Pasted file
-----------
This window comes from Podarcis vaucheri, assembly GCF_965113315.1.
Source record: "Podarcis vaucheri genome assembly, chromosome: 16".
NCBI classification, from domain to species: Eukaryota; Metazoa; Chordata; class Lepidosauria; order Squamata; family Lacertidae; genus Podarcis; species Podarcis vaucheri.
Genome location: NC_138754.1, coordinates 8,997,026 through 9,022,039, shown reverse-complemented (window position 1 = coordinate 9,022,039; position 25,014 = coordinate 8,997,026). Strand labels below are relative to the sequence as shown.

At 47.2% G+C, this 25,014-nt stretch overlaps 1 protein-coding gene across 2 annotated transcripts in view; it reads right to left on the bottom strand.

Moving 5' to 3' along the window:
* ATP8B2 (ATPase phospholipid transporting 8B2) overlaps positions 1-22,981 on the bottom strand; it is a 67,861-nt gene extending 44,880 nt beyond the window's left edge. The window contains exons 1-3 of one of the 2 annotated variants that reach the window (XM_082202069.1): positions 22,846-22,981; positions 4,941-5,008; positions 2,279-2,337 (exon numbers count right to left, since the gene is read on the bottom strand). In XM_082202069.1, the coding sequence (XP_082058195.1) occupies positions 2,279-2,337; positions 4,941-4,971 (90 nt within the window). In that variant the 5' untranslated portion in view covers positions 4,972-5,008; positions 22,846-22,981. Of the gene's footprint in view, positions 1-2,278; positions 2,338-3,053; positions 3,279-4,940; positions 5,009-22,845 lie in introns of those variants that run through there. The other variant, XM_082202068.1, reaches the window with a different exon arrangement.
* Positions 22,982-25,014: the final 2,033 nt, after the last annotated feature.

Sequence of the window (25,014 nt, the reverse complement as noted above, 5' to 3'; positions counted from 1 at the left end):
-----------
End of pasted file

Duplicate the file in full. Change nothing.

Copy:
This window comes from Podarcis vaucheri, assembly GCF_965113315.1.
Source record: "Podarcis vaucheri genome assembly, chromosome: 16".
NCBI classification, from domain to species: Eukaryota; Metazoa; Chordata; class Lepidosauria; order Squamata; family Lacertidae; genus Podarcis; species Podarcis vaucheri.
Genome location: NC_138754.1, coordinates 8,997,026 through 9,022,039, shown reverse-complemented (window position 1 = coordinate 9,022,039; position 25,014 = coordinate 8,997,026). Strand labels below are relative to the sequence as shown.

At 47.2% G+C, this 25,014-nt stretch overlaps 1 protein-coding gene across 2 annotated transcripts in view; it reads right to left on the bottom strand.

Moving 5' to 3' along the window:
* ATP8B2 (ATPase phospholipid transporting 8B2) overlaps positions 1-22,981 on the bottom strand; it is a 67,861-nt gene extending 44,880 nt beyond the window's left edge. The window contains exons 1-3 of one of the 2 annotated variants that reach the window (XM_082202069.1): positions 22,846-22,981; positions 4,941-5,008; positions 2,279-2,337 (exon numbers count right to left, since the gene is read on the bottom strand). In XM_082202069.1, the coding sequence (XP_082058195.1) occupies positions 2,279-2,337; positions 4,941-4,971 (90 nt within the window). In that variant the 5' untranslated portion in view covers positions 4,972-5,008; positions 22,846-22,981. Of the gene's footprint in view, positions 1-2,278; positions 2,338-3,053; positions 3,279-4,940; positions 5,009-22,845 lie in introns of those variants that run through there. The other variant, XM_082202068.1, reaches the window with a different exon arrangement.
* Positions 22,982-25,014: the final 2,033 nt, after the last annotated feature.

Sequence of the window (25,014 nt, the reverse complement as noted above, 5' to 3'; positions counted from 1 at the left end):